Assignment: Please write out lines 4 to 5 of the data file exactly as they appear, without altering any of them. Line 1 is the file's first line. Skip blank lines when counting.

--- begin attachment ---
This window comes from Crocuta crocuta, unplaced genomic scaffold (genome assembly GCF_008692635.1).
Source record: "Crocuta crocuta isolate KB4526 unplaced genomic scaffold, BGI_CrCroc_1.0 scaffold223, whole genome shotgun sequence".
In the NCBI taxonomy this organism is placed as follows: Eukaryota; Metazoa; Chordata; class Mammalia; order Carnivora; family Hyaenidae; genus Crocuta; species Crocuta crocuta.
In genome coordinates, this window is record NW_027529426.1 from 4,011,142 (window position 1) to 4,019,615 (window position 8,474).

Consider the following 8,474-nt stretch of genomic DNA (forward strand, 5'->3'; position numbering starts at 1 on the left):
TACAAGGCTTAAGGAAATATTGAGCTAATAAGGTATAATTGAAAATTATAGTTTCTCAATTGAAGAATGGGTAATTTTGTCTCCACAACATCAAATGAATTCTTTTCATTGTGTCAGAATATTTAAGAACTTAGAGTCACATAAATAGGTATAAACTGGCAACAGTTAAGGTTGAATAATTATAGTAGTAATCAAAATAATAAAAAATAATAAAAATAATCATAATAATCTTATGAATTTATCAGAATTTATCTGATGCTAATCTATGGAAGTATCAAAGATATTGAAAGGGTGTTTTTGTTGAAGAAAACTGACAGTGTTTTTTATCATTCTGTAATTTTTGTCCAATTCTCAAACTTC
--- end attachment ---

In genome coordinates, this window is record NW_027529426.1 from 4,011,142 (window position 1) to 4,019,615 (window position 8,474).

Consider the following 8,474-nt stretch of genomic DNA (forward strand, 5'->3'; position numbering starts at 1 on the left):